It’s not easy to be a Black woman searching for a romantic partner, says Sarah Adeyinka-Skold, a doctoral candidate in the Department of Sociology. Even though today’s romance landscape has changed dramatically, with the search for love dominated by digital dating sites and applications like OKCupid, Match, and Tinder, racism remains embedded in modern U.S. dating culture.
As a woman of Nigerian descent, Adeyinka-Skold’s interest in romance, particularly through the lens of gender and race, is personal. In high school, she assumed she’d go off to college and meet her husband. Yet at Princeton University, she watched as white friends dated regularly, paired off, and, after graduation, oftentimes got married. That didn’t happen for her or the majority of a subset of her friend group: Black females. That realization launched a research trajectory.
“As a sociologist who is trained to notice the world around them, I realized quickly that a lot of my Black friends weren't dating in college,” says Adeyinka-Skold. “I wanted to know why.”
Adeyinka-Skold’s dissertation, titled "Dating in the Digital Age: Sex, Love, and Inequality," explores how relationship formation plays out in the digital space as a lens to understand racial and gender inequality in the U.S. For her dissertation, she interviewed 111 women who self-identified as White, Latina, Black, or Asian. Her findings are still emerging, but she’s uncovered that embedded and structural racism and a belief in unconstrained agency in American culture makes it harder for Black women to date.
For starters, place matters. Dating technology is generally place-based. Take Tinder. On the dating app, an individual views the profiles of others within their preferred number of miles. Swiping right implies interest in another person’s profile. Adeyinka-Skold’s research finds that women, regardless of race, felt that the dating culture of a place impacted their romantic partner search. Using dating apps in New York City, for example, versus Lubbock, Texas felt drastically different.
“I heard from women that different places had a different set of dating norms and expectations. For example, in a more conservative area where there was a greater expectation for women to stay home and raise children after marriage, women felt their desire for more egalitarian relationships was hindered. With the limitless choices that digital dating provides, other places tended to stress more casual dating,” she explained. “Some women felt like, ‘I don't necessarily adhere to those norms and as a result, my search feels more challenging’.”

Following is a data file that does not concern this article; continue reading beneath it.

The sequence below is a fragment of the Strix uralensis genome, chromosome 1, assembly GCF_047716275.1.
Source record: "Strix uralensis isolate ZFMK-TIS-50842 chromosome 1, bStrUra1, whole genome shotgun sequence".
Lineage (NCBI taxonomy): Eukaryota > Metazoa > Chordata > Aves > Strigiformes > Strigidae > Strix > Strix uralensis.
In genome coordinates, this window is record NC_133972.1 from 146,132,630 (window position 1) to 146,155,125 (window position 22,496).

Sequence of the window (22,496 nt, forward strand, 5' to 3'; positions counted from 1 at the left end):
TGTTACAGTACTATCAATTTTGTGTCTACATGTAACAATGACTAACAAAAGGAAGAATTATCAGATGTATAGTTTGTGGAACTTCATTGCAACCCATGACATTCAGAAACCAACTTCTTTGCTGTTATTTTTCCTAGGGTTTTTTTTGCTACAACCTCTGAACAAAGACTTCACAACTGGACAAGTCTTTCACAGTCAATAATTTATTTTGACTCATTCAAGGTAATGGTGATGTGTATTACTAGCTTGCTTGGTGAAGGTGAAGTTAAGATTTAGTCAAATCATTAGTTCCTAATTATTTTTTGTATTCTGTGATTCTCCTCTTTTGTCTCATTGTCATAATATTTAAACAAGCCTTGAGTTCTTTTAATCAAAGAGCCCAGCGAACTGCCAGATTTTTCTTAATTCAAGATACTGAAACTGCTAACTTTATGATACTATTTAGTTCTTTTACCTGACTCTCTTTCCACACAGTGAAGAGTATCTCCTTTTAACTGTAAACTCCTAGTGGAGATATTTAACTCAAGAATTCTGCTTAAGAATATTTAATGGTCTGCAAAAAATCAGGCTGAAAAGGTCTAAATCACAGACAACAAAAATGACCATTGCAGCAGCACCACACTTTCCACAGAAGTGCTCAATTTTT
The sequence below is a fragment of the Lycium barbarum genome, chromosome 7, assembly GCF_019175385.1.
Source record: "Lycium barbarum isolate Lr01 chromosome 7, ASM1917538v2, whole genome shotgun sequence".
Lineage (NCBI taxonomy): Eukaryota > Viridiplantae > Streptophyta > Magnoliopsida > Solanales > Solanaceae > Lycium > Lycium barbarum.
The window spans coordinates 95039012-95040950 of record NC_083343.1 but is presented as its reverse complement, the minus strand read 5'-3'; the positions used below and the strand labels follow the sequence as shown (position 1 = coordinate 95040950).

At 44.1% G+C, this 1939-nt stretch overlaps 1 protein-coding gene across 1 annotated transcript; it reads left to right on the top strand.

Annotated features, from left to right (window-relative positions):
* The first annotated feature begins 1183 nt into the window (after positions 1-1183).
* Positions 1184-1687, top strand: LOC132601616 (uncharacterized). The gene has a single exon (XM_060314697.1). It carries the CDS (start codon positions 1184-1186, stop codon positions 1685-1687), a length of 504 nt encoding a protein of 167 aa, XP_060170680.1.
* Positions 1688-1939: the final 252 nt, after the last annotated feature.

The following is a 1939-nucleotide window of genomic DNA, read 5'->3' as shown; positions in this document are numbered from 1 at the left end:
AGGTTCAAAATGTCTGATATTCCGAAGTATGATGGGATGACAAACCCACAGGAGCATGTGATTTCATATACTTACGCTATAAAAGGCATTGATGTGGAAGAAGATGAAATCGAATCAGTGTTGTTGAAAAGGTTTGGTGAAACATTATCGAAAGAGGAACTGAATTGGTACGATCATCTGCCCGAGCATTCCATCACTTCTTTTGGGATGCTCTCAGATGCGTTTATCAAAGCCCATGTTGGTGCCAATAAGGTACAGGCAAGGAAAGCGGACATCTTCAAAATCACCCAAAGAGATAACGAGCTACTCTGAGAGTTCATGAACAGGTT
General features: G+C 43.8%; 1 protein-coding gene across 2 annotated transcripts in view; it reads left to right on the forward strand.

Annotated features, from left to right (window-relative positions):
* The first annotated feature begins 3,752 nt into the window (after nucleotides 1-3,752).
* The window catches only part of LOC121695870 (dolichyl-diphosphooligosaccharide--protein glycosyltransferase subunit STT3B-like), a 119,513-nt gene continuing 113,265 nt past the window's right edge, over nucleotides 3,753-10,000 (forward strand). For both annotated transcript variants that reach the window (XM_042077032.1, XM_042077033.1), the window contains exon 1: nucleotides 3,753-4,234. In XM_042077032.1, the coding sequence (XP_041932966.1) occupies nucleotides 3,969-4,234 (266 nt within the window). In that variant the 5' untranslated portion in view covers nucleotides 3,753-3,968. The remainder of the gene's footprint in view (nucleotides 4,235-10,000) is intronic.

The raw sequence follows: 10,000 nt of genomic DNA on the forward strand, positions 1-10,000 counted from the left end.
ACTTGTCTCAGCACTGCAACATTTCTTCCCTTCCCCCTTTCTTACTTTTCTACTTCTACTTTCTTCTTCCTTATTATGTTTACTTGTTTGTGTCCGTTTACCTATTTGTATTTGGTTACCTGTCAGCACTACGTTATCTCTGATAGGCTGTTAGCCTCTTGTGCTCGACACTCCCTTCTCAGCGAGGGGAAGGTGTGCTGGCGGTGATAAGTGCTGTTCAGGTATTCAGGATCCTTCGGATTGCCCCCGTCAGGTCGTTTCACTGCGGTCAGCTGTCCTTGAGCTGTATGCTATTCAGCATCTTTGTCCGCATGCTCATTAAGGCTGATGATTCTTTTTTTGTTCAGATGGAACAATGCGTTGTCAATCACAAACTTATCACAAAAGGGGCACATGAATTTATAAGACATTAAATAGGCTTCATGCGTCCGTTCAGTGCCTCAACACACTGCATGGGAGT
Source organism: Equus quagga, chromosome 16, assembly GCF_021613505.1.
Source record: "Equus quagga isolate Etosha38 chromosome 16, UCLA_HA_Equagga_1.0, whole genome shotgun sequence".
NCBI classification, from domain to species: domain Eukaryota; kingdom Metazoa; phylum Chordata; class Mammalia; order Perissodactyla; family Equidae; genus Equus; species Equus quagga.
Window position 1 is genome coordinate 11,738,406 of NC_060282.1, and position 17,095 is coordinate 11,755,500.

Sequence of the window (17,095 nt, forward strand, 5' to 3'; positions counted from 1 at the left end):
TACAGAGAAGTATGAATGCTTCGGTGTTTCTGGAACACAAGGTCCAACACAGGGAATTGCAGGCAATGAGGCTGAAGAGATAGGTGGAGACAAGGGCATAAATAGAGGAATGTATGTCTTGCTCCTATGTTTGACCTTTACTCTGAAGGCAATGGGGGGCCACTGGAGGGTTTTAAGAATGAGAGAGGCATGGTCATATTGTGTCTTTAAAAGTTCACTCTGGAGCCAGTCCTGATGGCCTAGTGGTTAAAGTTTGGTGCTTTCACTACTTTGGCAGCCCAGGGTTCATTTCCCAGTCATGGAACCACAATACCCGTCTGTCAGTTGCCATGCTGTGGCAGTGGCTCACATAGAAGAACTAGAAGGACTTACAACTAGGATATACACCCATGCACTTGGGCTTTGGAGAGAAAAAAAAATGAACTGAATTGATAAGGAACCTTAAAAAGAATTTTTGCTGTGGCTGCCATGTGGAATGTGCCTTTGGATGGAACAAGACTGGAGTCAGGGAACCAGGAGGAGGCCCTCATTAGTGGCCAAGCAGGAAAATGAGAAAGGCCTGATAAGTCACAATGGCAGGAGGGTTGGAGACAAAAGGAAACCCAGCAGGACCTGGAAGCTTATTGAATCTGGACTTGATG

For Black women, the ongoing segregation of the places in which romance occurs can pose increased barriers.
“Residential segregation is still a huge problem in America,” Adeyinka-Skold says. “Not everyone is going to New York City, but we have these new, up and coming urban professional centers. If you are a Black woman who's going into those places, but only white people are living there, that might pose an issue for you as you search for romantic partners.”
Part of the reason why residential segregation can have this kind of impact is because research shows that men who are not Black may be less interested in dating Black women. A 2014 study from OKCupid found that men who were not Black were less likely to start conversations with Black women. Black men, on the other hand, were equally likely to start conversations with women of every race.
“Results like these use quantitative data to show that Black women are less likely to be contacted in the dating market. My research is showing the same results qualitatively but goes a step further and shows how Black women experience this exclusion” says Adeyinka-Skold. “Although Black men may show romantic interest in Black women, I also found that Black women are the only race of women who experience exclusion from both Black and non-Black men.”
Why? Adeyinka-Skold learned from Black women that men don’t want to date them because they're considered ‘emasculating, angry, too strong, or too independent.’
Adeyinka-Skold explains, “Basically, both Black and non-Black men use the stereotypes or tropes that are popular in our society to justify why they don't date Black women.”
Those stereotypes and tropes, alongside structural barriers like residential segregation, can impact Black women struggles to meet a mate. And, says Adeyinka-Skold, until Americans recognize these challenges, little is going to change.
“As long as we have a society that has historical amnesia and doesn't believe that the ways in which we structured society four hundred years ago still has an impact on today, Black women are going to continue to have an issue in the dating market,” she says.
Even so, Sarah Adeyinka-Skold, who met her husband (who is white) at church, remains hopeful. She finds optimism in the moments when “people with race, class, and gender privilege in the U.S.—like my husband—call out others who have that same privilege but are using it to demean people's humanity and demean people's status in America.”
When asked what she wants people to take away from her research, Adeyinka-Skold replied that she hopes people better understand that the ways in which American society is structured has implications and consequences for people's class, race, gender, sexuality, status, and for being seen as fully human. She added, “This lie or myth that it's all about you, the individual, and your agency, simply isn’t true. Structures matter. The ways that governments make laws to marginalize or give power matters for people's life chances. It matters for their outcomes. It matters for love.”